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Seattle-Area School Shooting Not First to Affect a Tribal Community

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Members of the Tulalip Tribes played drums and sang songs at a meeting in a Marysville, Wash., gymnasium Sunday, where community members met to grieve students killed or wounded in a school shooting.

The shooter, identified by witnesses as a popular freshman named Jaylen Fryberg, was from a family that was active in the Tulalip Tribes of Washington, which is served by the Marysville school district, the Associated Press reported. Fryberg killed fellow student Zoe R. Galasso, at Marysville-Pilchuck High School on Friday and wounded four others before turning the gun on himself, authorities say. One of the wounded students, identified as Gia Soriano, has since died. The others—Nate Hatch, Andrew Fryberg, and Shaylee Chuckulnaskit— remain in critical or serious condition.

The victims were all sitting at a cafeteria table together after the shooter had sent them a text message inviting them to lunch, the Associated Press reported Monday.

Although Fryberg and all of the victims were Native American, most don't believe his background was a motive for the attack, according to a Seattle Times article, which said Fryberg "lived with a foot in each of two worlds."

The shooting, in a town about 30 miles north of Seattle, is not the first to affect a tribal community.

In 2005, a 16-year-old student killed five fellow students, a teacher, and a security guard at a 300-student high school on the Red Lake Indian Reservation in Minnesota in what was then the largest school shooting event since the 1999 attack on Columbine High School in Colorado.

Over the weekend, cable news commentators made much about how Fryberg didn't fit the school shooter stereotype of a disturbed, isolated, unpopular, white boy. School safety experts quickly warned that those stereotypes are often incorrect. It's more important for schools to focus on risk assessment, they said, because student attackers almost always discuss their plans in advance. Rather than focusing on one profile of school shooters, those concerned about school safety should find ways to support all students and provide ways for children to report peer behavior that concerns them, they said.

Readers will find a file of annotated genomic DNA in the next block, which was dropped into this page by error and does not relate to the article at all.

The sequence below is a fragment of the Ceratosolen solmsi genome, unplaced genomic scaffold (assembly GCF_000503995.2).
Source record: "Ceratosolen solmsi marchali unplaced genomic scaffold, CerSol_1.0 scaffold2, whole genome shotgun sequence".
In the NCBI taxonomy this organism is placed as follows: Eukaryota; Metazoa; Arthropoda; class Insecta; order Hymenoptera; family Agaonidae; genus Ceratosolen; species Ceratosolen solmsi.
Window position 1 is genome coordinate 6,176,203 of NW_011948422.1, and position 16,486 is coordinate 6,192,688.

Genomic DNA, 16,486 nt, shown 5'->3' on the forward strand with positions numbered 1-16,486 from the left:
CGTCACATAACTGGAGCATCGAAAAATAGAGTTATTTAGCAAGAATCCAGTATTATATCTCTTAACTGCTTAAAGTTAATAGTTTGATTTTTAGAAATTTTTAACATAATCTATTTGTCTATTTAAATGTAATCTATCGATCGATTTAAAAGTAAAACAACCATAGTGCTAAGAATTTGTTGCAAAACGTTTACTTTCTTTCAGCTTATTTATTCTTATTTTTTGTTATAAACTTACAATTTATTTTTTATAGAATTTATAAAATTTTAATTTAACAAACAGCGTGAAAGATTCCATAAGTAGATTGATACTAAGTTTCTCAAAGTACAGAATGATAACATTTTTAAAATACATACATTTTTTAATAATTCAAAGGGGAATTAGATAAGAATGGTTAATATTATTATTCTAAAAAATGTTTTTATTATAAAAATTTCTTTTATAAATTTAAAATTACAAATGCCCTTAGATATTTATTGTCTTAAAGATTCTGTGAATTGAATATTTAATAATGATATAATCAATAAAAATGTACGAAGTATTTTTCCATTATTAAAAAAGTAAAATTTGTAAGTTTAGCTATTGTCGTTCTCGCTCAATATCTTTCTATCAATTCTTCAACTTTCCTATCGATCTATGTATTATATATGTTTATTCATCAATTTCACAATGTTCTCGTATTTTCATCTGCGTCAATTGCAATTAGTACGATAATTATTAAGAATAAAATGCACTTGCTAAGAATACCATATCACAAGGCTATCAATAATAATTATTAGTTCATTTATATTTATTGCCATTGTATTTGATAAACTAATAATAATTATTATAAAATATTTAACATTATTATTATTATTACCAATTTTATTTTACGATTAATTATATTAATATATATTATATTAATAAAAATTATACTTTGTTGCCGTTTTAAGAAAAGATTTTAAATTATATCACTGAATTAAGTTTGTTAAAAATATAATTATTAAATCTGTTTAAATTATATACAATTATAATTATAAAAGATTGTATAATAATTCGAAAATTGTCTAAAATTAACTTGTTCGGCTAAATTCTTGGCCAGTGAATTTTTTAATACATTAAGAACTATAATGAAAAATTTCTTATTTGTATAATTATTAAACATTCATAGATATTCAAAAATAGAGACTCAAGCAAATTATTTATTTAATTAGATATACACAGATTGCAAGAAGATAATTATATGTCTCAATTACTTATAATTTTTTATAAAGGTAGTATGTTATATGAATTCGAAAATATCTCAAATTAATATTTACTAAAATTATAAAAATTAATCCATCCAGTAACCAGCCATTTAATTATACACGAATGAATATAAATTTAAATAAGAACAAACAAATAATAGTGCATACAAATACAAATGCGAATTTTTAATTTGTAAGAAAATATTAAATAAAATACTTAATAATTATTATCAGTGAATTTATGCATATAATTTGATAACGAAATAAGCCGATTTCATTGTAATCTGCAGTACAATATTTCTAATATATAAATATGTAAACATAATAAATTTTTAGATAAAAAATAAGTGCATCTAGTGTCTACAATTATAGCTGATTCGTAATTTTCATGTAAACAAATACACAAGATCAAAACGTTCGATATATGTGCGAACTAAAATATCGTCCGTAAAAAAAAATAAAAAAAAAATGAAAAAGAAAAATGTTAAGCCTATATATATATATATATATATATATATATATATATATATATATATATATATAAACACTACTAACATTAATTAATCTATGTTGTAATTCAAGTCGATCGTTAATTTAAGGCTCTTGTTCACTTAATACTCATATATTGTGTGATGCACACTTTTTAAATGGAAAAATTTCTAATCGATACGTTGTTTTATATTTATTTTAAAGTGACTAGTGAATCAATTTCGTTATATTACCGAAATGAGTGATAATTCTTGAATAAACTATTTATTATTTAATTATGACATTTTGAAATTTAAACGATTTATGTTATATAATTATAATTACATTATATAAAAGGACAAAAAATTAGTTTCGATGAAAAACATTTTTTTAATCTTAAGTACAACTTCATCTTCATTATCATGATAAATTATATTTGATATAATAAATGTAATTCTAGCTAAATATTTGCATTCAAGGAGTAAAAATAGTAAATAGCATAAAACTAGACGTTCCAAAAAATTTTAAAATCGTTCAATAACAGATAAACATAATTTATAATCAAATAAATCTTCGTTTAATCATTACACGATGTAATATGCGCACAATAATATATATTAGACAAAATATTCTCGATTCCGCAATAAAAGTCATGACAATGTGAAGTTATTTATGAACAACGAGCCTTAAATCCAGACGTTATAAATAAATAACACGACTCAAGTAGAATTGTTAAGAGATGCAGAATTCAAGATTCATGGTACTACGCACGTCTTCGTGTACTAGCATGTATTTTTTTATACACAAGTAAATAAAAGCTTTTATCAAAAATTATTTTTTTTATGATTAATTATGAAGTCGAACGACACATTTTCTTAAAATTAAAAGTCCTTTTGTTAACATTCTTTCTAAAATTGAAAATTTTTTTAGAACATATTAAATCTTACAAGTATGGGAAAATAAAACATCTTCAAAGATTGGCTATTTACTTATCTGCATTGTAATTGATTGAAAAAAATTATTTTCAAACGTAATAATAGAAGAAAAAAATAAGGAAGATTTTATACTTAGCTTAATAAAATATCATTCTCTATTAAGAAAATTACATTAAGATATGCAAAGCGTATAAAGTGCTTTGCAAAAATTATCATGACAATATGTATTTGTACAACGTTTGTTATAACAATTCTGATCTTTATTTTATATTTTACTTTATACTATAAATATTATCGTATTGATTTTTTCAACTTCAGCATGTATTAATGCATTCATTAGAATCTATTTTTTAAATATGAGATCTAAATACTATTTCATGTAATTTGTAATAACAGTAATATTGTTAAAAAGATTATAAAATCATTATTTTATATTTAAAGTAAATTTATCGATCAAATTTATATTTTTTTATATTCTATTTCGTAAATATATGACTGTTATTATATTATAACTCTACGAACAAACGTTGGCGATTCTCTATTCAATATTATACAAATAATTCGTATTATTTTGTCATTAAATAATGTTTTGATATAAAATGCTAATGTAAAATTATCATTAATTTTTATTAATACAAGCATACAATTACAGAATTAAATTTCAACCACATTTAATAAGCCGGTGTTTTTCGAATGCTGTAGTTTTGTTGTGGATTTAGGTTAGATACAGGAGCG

And, just like school shooters come from a variety of backgrounds, healing in the aftermath of these events takes a variety of forms, depending on the community, school leaders who've dealt with violence have said.

The National Indian Education Association released a statement about the shooting that said, in part:

"NIEA is firm in our resolve to support parents, teachers, and educators who are steadfast in their service to our diverse students, tribes, and communities. In the spirit of our Ancestors, we are grateful for the many blessings being shared among the families and communities as we stand together to heal those affected. As such, know that NIEA remains steadfast to creating equal access to comprehensive educational opportunities for our Native students, especially after tragedies such as these."

Photo: Elijah McGourty, 15, right, and his sister Kylah, 16, left, hug their mother, Mary McGourty, center, on Monday as they stand at a growing memorial on a fence around Marysville-Pilchuck High School. --Ted S. Warren/AP

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